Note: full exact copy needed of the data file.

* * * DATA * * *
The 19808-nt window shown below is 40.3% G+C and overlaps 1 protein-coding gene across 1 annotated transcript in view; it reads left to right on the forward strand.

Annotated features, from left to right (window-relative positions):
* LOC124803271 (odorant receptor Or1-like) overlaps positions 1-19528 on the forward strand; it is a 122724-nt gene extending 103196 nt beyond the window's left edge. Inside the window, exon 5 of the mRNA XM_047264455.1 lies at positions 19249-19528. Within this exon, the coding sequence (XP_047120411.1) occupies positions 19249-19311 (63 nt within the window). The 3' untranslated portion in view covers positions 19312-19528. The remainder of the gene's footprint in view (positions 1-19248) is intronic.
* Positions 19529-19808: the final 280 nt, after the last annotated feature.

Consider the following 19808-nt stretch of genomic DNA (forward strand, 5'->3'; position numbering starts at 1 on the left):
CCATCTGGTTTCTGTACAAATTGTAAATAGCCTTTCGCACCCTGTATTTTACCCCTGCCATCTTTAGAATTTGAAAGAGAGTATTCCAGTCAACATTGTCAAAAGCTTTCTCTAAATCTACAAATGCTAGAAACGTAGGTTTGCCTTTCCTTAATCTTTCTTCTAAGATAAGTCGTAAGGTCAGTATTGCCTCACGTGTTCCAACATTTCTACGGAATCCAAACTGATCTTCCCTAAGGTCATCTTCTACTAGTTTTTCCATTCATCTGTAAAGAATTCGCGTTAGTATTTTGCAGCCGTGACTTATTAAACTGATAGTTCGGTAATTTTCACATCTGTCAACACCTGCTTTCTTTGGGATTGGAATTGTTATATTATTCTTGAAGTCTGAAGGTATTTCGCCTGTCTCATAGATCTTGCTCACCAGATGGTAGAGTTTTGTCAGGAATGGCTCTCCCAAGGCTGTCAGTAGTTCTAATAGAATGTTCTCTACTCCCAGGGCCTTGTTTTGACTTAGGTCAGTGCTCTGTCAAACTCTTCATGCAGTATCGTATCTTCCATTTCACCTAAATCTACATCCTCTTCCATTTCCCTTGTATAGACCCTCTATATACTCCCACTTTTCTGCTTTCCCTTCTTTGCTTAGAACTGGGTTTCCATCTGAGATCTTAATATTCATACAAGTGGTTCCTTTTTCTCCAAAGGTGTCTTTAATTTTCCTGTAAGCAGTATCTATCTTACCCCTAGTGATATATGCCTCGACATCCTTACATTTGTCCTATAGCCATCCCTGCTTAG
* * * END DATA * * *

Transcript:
The 19808-nt window shown below is 40.3% G+C and overlaps 1 protein-coding gene across 1 annotated transcript in view; it reads left to right on the forward strand.

Annotated features, from left to right (window-relative positions):
* LOC124803271 (odorant receptor Or1-like) overlaps positions 1-19528 on the forward strand; it is a 122724-nt gene extending 103196 nt beyond the window's left edge. Inside the window, exon 5 of the mRNA XM_047264455.1 lies at positions 19249-19528. Within this exon, the coding sequence (XP_047120411.1) occupies positions 19249-19311 (63 nt within the window). The 3' untranslated portion in view covers positions 19312-19528. The remainder of the gene's footprint in view (positions 1-19248) is intronic.
* Positions 19529-19808: the final 280 nt, after the last annotated feature.

Consider the following 19808-nt stretch of genomic DNA (forward strand, 5'->3'; position numbering starts at 1 on the left):
CCATCTGGTTTCTGTACAAATTGTAAATAGCCTTTCGCACCCTGTATTTTACCCCTGCCATCTTTAGAATTTGAAAGAGAGTATTCCAGTCAACATTGTCAAAAGCTTTCTCTAAATCTACAAATGCTAGAAACGTAGGTTTGCCTTTCCTTAATCTTTCTTCTAAGATAAGTCGTAAGGTCAGTATTGCCTCACGTGTTCCAACATTTCTACGGAATCCAAACTGATCTTCCCTAAGGTCATCTTCTACTAGTTTTTCCATTCATCTGTAAAGAATTCGCGTTAGTATTTTGCAGCCGTGACTTATTAAACTGATAGTTCGGTAATTTTCACATCTGTCAACACCTGCTTTCTTTGGGATTGGAATTGTTATATTATTCTTGAAGTCTGAAGGTATTTCGCCTGTCTCATAGATCTTGCTCACCAGATGGTAGAGTTTTGTCAGGAATGGCTCTCCCAAGGCTGTCAGTAGTTCTAATAGAATGTTCTCTACTCCCAGGGCCTTGTTTTGACTTAGGTCAGTGCTCTGTCAAACTCTTCATGCAGTATCGTATCTTCCATTTCACCTAAATCTACATCCTCTTCCATTTCCCTTGTATAGACCCTCTATATACTCCCACTTTTCTGCTTTCCCTTCTTTGCTTAGAACTGGGTTTCCATCTGAGATCTTAATATTCATACAAGTGGTTCCTTTTTCTCCAAAGGTGTCTTTAATTTTCCTGTAAGCAGTATCTATCTTACCCCTAGTGATATATGCCTCGACATCCTTACATTTGTCCTATAGCCATCCCTGCTTAG